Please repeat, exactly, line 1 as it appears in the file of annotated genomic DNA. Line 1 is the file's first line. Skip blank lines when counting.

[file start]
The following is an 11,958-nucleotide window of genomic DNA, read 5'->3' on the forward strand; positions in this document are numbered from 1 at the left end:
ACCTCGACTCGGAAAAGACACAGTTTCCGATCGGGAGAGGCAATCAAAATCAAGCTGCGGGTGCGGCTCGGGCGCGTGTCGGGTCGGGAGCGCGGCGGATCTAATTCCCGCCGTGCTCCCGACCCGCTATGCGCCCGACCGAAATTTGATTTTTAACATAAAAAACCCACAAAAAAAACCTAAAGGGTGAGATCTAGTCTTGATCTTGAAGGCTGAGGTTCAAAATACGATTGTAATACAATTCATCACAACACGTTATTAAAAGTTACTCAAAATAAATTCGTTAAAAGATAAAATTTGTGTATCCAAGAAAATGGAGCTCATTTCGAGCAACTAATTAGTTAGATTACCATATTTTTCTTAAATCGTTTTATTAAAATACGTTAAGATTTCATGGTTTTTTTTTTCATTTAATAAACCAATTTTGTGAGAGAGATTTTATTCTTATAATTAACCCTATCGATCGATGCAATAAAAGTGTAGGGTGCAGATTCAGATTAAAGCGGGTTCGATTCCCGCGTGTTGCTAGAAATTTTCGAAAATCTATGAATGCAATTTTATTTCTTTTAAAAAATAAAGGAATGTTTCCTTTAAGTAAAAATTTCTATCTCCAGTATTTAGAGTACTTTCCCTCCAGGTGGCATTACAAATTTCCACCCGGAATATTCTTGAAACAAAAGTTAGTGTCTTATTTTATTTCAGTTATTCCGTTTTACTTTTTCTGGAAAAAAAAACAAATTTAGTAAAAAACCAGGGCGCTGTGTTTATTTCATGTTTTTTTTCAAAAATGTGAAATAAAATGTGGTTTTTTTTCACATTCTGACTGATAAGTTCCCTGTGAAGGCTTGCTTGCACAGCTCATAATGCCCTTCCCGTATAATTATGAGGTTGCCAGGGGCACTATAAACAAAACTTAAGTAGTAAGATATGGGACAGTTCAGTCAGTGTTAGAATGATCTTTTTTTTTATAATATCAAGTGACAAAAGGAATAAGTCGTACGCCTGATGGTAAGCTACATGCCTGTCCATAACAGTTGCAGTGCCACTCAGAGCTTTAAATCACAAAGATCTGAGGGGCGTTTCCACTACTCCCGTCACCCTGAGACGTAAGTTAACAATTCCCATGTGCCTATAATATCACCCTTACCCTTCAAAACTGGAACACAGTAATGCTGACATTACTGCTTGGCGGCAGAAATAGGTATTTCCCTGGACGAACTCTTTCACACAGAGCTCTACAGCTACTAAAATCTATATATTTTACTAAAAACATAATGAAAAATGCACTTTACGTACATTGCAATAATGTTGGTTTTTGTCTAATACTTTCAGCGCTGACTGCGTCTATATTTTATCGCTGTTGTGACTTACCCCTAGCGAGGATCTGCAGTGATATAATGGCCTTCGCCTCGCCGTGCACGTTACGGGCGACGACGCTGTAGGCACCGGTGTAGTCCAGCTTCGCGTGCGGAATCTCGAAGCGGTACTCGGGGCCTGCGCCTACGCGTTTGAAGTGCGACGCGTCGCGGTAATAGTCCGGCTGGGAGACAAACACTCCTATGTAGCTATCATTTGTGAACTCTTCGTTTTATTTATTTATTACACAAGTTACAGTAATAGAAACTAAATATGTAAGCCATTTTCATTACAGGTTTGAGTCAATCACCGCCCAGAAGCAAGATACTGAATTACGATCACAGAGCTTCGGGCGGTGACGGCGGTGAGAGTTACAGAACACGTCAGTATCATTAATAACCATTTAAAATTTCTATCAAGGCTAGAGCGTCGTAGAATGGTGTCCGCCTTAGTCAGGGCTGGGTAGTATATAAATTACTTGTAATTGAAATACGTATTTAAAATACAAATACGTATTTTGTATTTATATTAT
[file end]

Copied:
The following is an 11,958-nucleotide window of genomic DNA, read 5'->3' on the forward strand; positions in this document are numbered from 1 at the left end: